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Study to Examine Health Care Workers' Exposure to Cancer Drugs

Kate Traynor

Three U.S. hospitals are preparing to study whether occupational exposure to antineoplastic drugs has any physical effect on the pharmacists, pharmacy technicians, and nurses who handle these agents.

The study, which is sponsored by the National Institute for Occupational Safety and Health and the Centers for Disease Control and Prevention, involves testing environmental surfaces as well as collecting blood and urine specimens from volunteers. Health care workers at the University of Texas M. D. Anderson Cancer Center, the University of Maryland, and the University of North Carolina will be asked to participate in the project.

According to a notice in the July 25 Federal Register, the research team will use a "battery of sensitive biomarkers" to examine the effects of chronic exposure to low levels of antineoplastic drugs.

Roger Anderson, Dr.Ph., head of the Division of Pharmacy at M. D. Anderson, has studied occupational exposure to hazardous drugs for years, but he said that his group's recent work has focused on the contamination of floors, counters, and other surfaces in the work area. "We don't really know what's going on in the person" who was exposed, he noted.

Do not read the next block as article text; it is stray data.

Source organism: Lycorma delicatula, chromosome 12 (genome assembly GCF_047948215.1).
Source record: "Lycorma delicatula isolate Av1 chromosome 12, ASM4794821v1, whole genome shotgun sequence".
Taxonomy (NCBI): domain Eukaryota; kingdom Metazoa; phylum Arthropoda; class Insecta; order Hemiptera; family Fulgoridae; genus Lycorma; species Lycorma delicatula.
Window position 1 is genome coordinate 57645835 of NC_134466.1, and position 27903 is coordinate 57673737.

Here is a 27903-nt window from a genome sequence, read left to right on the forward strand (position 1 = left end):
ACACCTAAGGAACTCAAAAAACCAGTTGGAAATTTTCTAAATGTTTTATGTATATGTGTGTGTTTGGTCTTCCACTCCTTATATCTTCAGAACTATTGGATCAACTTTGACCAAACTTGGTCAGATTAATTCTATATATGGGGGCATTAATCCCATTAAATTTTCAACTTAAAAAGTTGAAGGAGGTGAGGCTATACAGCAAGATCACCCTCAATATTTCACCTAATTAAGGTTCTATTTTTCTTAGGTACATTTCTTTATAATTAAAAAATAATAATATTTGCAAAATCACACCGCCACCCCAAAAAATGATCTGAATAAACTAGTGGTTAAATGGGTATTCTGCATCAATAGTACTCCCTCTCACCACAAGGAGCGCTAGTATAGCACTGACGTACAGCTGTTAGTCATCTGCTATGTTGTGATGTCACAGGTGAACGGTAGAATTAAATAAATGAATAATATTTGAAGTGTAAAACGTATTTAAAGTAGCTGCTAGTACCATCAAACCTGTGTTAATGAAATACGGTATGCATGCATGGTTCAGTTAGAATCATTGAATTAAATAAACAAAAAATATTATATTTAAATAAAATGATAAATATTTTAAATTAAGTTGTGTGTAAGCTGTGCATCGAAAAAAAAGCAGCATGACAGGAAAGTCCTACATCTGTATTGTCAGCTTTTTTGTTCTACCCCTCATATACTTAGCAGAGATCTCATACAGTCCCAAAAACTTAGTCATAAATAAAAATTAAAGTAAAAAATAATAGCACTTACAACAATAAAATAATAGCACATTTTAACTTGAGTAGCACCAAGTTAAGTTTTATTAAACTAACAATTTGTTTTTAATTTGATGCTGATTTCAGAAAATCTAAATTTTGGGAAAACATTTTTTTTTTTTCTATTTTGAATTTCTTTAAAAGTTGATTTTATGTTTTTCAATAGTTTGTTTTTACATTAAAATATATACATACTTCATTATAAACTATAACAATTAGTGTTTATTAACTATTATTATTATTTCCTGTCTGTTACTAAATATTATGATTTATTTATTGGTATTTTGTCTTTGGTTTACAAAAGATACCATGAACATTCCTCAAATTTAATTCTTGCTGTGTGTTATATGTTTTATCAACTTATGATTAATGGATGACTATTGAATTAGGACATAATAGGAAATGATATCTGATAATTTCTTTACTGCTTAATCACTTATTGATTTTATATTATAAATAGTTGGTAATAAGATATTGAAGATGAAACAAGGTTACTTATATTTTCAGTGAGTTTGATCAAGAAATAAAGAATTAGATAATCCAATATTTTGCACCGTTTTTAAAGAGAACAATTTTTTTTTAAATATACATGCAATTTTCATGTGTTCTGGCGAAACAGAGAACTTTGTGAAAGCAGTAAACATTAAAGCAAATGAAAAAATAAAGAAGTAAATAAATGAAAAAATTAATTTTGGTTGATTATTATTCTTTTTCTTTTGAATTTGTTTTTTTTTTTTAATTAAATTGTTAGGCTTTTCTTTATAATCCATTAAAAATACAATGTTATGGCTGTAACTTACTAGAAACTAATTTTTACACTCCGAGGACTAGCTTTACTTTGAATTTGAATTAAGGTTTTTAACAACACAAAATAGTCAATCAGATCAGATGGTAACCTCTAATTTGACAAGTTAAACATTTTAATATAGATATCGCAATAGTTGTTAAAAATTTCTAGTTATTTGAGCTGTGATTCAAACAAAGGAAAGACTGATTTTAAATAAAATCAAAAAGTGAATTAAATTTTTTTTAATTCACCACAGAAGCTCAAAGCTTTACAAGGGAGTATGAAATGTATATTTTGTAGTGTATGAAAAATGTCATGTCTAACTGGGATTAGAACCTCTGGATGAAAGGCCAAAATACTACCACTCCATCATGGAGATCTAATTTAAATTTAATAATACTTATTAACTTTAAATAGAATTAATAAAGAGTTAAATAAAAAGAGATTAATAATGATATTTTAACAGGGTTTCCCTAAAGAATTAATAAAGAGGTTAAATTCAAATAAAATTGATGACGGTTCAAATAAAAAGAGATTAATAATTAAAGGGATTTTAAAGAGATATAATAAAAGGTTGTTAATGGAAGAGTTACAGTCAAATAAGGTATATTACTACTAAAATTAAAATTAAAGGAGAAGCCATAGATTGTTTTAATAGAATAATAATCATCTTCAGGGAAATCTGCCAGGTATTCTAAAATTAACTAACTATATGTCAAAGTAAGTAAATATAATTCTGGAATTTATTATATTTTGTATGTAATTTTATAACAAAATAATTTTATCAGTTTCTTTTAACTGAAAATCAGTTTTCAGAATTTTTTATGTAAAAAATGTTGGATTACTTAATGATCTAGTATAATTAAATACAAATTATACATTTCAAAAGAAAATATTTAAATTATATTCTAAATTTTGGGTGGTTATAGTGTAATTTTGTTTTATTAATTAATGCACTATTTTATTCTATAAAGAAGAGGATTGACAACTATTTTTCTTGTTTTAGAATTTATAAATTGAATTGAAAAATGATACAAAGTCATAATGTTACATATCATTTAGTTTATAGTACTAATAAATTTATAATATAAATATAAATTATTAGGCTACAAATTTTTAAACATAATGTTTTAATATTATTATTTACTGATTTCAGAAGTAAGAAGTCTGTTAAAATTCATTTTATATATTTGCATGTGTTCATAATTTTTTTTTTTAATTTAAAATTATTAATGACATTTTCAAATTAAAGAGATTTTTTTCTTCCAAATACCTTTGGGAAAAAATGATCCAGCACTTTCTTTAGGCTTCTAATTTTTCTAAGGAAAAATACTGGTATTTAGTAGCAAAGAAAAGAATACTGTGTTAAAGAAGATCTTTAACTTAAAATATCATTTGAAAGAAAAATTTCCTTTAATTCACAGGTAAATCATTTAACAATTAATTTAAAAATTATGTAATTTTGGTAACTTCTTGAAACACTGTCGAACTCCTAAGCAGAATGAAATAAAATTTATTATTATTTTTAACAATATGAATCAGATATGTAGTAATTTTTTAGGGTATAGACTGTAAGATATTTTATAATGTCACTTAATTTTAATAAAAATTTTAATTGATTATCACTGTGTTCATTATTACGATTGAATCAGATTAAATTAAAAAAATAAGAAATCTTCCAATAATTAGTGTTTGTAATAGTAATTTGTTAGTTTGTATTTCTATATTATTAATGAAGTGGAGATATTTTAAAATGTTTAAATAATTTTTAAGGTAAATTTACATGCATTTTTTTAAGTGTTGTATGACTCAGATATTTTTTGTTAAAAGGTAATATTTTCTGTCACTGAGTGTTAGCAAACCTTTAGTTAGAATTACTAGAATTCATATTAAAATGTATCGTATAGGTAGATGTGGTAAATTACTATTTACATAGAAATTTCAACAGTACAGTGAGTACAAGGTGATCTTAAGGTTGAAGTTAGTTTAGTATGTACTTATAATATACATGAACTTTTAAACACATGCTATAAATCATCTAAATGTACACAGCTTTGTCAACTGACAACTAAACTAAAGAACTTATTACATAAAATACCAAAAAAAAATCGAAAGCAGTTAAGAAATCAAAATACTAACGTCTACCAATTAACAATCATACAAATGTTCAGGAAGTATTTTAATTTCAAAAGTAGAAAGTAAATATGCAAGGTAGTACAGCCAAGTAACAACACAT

Anderson said the findings from the new project will fill in "a missing link in some of the information that we have from previous studies."

The study is led by Maryland physician Melissa McDiarmid. Anderson said the sample-collection team will probably begin its work at McDiarmid's practice site. He estimated that sample collection at M. D. Anderson is a year away and that the entire project will probably take two to three years to complete.

Anderson said that the senior staff at the cancer center who have been involved in planning the study are "very eager" for it to begin. He predicted that 30–40 pharmacists, pharmacy technicians, and nurses will participate in the M. D. Anderson portion of the study. Most study participants will be those who work with antineoplastic drugs, but Anderson said the project will also enlist control subjects "who work in the same institution but not in the area where the drugs are."

Data from the project will be used to update the Occupational Safety and Health Administration's 1995 guidelines for the safe handling of antineoplastic agents by health care workers. ASHP Professional Practice Associate Joseph Deffenbaugh, M.P.H., said he expects that the findings will also be central to the revision of ASHP's technical assistance bulletin on handling cytotoxic and hazardous drugs in health systems.